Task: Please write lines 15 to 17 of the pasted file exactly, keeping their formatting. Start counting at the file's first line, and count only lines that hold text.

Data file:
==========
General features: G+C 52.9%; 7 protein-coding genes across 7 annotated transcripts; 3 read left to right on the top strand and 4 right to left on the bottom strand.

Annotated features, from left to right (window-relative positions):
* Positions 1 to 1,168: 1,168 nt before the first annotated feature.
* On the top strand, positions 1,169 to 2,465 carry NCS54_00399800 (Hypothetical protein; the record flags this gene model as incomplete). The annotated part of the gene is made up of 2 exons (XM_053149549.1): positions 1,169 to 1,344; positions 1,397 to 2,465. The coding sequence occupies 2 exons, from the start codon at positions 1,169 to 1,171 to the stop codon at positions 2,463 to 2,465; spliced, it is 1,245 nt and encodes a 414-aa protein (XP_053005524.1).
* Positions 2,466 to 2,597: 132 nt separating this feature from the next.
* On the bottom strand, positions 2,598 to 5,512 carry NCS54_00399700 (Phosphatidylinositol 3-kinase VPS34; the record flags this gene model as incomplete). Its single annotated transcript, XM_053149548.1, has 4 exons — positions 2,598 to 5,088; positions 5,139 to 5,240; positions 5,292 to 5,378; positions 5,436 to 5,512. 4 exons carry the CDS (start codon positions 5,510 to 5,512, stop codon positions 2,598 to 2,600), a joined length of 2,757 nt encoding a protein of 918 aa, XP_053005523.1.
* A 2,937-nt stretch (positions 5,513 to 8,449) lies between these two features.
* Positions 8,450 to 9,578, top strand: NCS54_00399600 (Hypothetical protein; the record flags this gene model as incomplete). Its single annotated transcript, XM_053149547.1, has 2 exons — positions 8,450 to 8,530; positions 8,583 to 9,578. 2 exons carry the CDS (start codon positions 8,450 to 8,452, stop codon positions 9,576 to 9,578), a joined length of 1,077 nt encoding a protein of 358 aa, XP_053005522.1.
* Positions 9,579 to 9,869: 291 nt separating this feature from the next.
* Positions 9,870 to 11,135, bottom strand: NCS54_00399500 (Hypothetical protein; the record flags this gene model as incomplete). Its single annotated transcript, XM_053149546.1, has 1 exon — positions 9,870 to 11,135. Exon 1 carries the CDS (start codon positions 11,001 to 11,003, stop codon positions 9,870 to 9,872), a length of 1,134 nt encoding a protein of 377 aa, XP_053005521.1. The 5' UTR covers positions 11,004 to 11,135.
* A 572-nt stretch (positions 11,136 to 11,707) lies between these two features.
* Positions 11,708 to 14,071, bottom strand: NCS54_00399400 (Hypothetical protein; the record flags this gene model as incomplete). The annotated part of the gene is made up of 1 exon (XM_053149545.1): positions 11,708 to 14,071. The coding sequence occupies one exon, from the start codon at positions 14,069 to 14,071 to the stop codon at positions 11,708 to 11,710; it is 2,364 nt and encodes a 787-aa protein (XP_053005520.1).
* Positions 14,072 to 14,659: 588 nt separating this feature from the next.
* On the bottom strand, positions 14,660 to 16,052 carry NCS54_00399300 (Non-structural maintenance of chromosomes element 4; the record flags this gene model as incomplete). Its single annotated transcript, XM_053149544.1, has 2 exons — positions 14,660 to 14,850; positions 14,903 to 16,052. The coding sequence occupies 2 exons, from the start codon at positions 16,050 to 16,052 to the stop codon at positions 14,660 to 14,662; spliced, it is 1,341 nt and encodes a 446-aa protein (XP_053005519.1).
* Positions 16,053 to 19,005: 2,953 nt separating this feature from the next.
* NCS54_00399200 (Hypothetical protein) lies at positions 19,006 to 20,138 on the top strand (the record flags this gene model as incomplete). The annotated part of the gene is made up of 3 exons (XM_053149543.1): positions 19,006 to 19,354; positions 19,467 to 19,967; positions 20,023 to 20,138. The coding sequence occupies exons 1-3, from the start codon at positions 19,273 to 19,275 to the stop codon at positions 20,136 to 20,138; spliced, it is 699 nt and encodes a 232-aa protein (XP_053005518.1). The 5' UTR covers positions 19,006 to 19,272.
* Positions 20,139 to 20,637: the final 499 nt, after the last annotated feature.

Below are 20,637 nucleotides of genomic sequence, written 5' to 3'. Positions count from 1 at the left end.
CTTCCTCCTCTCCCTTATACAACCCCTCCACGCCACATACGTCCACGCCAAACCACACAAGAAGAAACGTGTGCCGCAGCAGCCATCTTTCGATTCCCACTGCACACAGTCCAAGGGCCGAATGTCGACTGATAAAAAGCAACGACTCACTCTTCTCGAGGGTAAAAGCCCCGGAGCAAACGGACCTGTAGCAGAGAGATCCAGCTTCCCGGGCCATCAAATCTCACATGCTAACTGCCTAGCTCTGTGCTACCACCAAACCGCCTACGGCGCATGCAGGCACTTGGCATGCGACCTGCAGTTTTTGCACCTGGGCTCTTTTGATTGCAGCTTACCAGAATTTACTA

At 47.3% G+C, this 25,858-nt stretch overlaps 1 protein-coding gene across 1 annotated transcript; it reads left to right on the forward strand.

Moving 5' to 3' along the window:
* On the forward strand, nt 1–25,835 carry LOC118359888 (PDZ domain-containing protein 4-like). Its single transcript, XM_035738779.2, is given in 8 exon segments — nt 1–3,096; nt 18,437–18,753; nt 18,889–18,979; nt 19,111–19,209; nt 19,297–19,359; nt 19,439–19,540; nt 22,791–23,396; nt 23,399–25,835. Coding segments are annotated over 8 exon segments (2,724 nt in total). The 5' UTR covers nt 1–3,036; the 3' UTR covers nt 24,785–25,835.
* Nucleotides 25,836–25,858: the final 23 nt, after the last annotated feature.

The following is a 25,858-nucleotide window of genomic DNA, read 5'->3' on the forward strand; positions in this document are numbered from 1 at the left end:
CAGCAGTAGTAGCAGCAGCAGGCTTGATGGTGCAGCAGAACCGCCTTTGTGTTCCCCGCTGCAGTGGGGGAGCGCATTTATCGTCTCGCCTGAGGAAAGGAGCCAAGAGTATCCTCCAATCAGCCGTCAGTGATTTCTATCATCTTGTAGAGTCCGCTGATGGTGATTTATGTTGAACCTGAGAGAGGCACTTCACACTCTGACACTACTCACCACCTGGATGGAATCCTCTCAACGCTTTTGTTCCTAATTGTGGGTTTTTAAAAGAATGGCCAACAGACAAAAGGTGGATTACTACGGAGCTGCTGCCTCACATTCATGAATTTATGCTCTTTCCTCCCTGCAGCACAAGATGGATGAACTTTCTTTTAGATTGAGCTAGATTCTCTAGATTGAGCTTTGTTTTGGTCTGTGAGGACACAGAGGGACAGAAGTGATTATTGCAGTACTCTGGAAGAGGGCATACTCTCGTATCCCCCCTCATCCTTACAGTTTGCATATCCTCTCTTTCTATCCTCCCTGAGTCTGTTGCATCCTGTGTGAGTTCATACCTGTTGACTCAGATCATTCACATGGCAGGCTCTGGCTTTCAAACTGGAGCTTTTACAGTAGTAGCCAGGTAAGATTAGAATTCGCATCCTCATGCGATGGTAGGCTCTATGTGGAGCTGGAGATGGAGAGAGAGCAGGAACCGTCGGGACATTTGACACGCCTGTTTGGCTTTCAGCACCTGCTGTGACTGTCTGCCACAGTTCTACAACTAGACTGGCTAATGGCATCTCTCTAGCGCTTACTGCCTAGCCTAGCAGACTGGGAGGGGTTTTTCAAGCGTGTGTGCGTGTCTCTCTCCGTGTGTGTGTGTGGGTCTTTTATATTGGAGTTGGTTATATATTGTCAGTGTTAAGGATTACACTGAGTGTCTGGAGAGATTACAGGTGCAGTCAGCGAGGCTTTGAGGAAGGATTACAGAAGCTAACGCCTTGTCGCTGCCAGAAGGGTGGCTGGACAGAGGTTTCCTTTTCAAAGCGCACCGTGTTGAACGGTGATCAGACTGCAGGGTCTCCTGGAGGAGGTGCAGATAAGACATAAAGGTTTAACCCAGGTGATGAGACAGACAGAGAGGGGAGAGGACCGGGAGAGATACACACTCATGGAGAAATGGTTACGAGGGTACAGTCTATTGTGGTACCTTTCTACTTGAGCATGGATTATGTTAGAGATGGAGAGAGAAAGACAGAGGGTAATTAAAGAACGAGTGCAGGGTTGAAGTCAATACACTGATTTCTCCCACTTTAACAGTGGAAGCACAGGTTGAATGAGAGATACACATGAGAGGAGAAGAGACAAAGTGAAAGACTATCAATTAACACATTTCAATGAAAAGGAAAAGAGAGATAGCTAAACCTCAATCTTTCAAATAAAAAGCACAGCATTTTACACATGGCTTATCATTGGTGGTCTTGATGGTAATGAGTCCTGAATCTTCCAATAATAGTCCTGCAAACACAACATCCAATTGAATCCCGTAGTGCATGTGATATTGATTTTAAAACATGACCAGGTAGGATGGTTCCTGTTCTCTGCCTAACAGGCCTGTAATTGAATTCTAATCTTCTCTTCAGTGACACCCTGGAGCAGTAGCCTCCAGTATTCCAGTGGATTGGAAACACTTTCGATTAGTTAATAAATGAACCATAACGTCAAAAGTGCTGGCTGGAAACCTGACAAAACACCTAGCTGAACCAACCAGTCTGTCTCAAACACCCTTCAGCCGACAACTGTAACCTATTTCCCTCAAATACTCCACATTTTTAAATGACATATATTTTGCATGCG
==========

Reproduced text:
* Positions 16,053 to 19,005: 2,953 nt separating this feature from the next.
* NCS54_00399200 (Hypothetical protein) lies at positions 19,006 to 20,138 on the top strand (the record flags this gene model as incomplete). The annotated part of the gene is made up of 3 exons (XM_053149543.1): positions 19,006 to 19,354; positions 19,467 to 19,967; positions 20,023 to 20,138. The coding sequence occupies exons 1-3, from the start codon at positions 19,273 to 19,275 to the stop codon at positions 20,136 to 20,138; spliced, it is 699 nt and encodes a 232-aa protein (XP_053005518.1). The 5' UTR covers positions 19,006 to 19,272.
* Positions 20,139 to 20,637: the final 499 nt, after the last annotated feature.